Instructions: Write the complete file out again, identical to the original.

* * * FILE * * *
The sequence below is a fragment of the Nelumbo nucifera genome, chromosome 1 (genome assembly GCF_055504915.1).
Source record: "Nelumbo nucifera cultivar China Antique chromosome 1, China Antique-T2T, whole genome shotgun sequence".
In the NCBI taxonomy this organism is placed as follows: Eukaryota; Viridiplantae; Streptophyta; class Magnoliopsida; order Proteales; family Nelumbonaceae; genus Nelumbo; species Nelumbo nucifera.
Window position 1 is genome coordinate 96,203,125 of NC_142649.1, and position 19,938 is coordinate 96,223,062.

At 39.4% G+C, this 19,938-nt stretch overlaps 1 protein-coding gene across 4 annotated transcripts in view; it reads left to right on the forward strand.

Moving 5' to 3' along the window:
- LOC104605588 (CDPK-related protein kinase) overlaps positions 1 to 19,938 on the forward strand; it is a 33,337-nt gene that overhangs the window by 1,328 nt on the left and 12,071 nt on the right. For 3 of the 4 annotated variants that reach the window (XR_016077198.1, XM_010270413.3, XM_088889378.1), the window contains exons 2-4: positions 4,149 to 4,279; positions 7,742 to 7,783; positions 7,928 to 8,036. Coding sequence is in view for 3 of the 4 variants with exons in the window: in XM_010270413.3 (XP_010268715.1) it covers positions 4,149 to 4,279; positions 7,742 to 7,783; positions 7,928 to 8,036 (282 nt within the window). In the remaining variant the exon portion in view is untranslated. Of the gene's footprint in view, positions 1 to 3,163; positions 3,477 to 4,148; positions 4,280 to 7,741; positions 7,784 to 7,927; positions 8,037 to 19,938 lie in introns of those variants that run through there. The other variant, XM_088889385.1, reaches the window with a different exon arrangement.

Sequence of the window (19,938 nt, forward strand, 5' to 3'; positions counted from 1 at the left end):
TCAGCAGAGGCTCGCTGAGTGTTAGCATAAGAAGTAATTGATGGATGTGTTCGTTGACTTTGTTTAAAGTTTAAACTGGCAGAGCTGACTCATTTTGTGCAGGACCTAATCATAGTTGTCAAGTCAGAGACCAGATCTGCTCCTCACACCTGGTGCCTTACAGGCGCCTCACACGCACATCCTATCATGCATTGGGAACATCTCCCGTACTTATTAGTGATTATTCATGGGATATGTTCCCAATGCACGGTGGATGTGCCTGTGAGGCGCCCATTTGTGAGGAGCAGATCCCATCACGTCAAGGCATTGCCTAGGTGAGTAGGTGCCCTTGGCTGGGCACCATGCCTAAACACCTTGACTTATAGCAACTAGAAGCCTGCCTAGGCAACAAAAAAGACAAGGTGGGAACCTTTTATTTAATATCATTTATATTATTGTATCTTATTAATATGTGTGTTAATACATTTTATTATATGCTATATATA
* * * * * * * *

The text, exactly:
The sequence below is a fragment of the Nelumbo nucifera genome, chromosome 1 (genome assembly GCF_055504915.1).
Source record: "Nelumbo nucifera cultivar China Antique chromosome 1, China Antique-T2T, whole genome shotgun sequence".
In the NCBI taxonomy this organism is placed as follows: Eukaryota; Viridiplantae; Streptophyta; class Magnoliopsida; order Proteales; family Nelumbonaceae; genus Nelumbo; species Nelumbo nucifera.
Window position 1 is genome coordinate 96,203,125 of NC_142649.1, and position 19,938 is coordinate 96,223,062.

At 39.4% G+C, this 19,938-nt stretch overlaps 1 protein-coding gene across 4 annotated transcripts in view; it reads left to right on the forward strand.

Moving 5' to 3' along the window:
- LOC104605588 (CDPK-related protein kinase) overlaps positions 1 to 19,938 on the forward strand; it is a 33,337-nt gene that overhangs the window by 1,328 nt on the left and 12,071 nt on the right. For 3 of the 4 annotated variants that reach the window (XR_016077198.1, XM_010270413.3, XM_088889378.1), the window contains exons 2-4: positions 4,149 to 4,279; positions 7,742 to 7,783; positions 7,928 to 8,036. Coding sequence is in view for 3 of the 4 variants with exons in the window: in XM_010270413.3 (XP_010268715.1) it covers positions 4,149 to 4,279; positions 7,742 to 7,783; positions 7,928 to 8,036 (282 nt within the window). In the remaining variant the exon portion in view is untranslated. Of the gene's footprint in view, positions 1 to 3,163; positions 3,477 to 4,148; positions 4,280 to 7,741; positions 7,784 to 7,927; positions 8,037 to 19,938 lie in introns of those variants that run through there. The other variant, XM_088889385.1, reaches the window with a different exon arrangement.

Sequence of the window (19,938 nt, forward strand, 5' to 3'; positions counted from 1 at the left end):
TCAGCAGAGGCTCGCTGAGTGTTAGCATAAGAAGTAATTGATGGATGTGTTCGTTGACTTTGTTTAAAGTTTAAACTGGCAGAGCTGACTCATTTTGTGCAGGACCTAATCATAGTTGTCAAGTCAGAGACCAGATCTGCTCCTCACACCTGGTGCCTTACAGGCGCCTCACACGCACATCCTATCATGCATTGGGAACATCTCCCGTACTTATTAGTGATTATTCATGGGATATGTTCCCAATGCACGGTGGATGTGCCTGTGAGGCGCCCATTTGTGAGGAGCAGATCCCATCACGTCAAGGCATTGCCTAGGTGAGTAGGTGCCCTTGGCTGGGCACCATGCCTAAACACCTTGACTTATAGCAACTAGAAGCCTGCCTAGGCAACAAAAAAGACAAGGTGGGAACCTTTTATTTAATATCATTTATATTATTGTATCTTATTAATATGTGTGTTAATACATTTTATTATATGCTATATATA